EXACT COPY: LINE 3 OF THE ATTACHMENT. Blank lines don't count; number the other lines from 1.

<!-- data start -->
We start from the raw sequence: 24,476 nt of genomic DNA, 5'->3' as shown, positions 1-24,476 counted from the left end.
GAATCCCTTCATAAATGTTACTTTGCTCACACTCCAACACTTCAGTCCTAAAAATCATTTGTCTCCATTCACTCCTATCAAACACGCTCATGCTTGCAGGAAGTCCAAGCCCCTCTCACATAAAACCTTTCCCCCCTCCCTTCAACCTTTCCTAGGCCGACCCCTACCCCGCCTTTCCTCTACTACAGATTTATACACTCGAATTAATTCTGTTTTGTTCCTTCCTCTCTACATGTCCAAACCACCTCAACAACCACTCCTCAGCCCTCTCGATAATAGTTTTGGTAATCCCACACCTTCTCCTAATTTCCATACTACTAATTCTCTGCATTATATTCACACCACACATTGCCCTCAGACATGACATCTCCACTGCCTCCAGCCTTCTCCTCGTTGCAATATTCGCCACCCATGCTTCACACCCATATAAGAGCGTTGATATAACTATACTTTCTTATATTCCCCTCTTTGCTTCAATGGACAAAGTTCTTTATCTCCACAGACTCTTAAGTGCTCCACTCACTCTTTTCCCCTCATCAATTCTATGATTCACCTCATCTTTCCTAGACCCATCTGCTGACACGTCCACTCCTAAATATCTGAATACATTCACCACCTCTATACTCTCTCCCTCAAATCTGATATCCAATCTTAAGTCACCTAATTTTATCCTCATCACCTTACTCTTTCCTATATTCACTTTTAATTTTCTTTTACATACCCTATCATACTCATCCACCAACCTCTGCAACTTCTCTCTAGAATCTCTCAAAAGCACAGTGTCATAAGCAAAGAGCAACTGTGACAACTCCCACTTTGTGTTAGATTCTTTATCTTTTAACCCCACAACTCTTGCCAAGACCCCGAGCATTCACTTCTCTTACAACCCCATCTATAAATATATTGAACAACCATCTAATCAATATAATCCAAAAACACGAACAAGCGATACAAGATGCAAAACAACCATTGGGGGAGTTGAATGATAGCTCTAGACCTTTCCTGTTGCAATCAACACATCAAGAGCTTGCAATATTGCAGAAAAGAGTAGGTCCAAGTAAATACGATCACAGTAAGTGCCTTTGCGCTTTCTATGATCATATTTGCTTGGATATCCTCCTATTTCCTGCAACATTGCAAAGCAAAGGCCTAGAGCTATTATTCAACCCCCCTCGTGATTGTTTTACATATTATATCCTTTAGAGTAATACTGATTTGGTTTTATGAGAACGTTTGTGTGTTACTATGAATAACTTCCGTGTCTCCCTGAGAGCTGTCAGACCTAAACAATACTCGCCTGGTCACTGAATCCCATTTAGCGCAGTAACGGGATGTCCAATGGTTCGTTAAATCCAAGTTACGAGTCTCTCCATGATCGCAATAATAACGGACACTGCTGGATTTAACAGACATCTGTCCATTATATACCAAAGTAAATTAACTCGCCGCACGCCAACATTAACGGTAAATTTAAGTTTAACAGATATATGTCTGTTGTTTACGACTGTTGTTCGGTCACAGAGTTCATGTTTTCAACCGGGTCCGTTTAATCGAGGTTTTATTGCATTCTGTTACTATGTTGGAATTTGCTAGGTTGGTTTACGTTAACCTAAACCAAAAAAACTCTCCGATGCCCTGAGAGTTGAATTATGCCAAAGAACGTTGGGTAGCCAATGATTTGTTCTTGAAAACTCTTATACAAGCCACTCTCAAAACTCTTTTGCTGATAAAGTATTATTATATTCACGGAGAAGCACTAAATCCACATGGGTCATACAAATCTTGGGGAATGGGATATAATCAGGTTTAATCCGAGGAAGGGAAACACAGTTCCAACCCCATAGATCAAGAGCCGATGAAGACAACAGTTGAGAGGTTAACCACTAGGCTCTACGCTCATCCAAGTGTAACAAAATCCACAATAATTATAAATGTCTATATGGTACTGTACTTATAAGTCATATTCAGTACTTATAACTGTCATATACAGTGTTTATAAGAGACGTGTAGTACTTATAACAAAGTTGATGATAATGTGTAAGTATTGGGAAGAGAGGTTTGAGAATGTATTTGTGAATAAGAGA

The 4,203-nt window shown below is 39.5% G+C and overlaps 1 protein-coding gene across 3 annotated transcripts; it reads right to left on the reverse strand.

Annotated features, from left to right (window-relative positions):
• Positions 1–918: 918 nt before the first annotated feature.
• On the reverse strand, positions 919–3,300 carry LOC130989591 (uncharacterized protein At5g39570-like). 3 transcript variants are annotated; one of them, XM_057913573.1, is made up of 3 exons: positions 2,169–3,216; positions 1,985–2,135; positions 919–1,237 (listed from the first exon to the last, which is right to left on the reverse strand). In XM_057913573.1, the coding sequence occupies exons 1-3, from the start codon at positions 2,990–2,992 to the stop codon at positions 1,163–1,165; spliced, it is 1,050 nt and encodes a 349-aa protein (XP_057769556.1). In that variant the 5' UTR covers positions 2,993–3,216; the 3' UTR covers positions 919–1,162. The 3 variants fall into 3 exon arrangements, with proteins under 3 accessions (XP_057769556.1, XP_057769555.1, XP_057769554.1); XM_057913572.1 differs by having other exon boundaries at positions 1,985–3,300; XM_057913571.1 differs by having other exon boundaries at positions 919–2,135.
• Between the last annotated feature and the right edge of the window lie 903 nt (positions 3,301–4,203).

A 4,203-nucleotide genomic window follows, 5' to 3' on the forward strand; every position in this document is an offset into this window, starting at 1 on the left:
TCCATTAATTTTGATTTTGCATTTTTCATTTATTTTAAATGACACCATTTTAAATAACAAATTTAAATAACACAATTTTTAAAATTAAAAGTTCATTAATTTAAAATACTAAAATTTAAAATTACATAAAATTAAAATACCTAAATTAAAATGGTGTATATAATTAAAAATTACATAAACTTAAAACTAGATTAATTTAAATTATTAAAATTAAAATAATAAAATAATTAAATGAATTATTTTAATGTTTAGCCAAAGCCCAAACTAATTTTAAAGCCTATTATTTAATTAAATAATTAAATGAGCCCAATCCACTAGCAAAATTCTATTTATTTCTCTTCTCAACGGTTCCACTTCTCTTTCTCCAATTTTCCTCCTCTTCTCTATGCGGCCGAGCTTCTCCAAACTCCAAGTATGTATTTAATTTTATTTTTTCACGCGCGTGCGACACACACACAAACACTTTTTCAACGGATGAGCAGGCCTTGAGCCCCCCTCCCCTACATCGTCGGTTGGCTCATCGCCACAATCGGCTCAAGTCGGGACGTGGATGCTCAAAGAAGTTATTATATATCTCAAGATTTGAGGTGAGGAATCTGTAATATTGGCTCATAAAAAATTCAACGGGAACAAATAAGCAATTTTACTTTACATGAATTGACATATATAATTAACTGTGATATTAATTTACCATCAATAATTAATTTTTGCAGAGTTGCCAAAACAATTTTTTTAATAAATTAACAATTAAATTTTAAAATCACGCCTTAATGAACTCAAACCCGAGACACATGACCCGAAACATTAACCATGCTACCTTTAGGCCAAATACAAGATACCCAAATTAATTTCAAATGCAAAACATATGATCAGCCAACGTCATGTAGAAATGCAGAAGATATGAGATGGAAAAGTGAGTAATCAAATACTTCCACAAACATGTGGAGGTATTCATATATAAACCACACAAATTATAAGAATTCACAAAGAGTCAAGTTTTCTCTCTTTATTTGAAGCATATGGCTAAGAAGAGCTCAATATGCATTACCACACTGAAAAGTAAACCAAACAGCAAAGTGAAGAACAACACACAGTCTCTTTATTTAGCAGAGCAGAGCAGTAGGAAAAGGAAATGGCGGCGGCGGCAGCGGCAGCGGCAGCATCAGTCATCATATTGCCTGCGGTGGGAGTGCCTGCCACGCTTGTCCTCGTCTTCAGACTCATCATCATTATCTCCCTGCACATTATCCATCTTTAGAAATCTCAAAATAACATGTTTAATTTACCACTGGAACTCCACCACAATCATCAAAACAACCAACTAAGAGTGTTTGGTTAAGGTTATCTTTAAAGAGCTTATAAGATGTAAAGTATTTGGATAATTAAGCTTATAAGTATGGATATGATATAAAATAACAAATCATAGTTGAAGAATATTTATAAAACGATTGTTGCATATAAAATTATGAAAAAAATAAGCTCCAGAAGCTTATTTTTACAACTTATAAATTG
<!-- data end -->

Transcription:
The 4,203-nt window shown below is 39.5% G+C and overlaps 1 protein-coding gene across 3 annotated transcripts; it reads right to left on the reverse strand.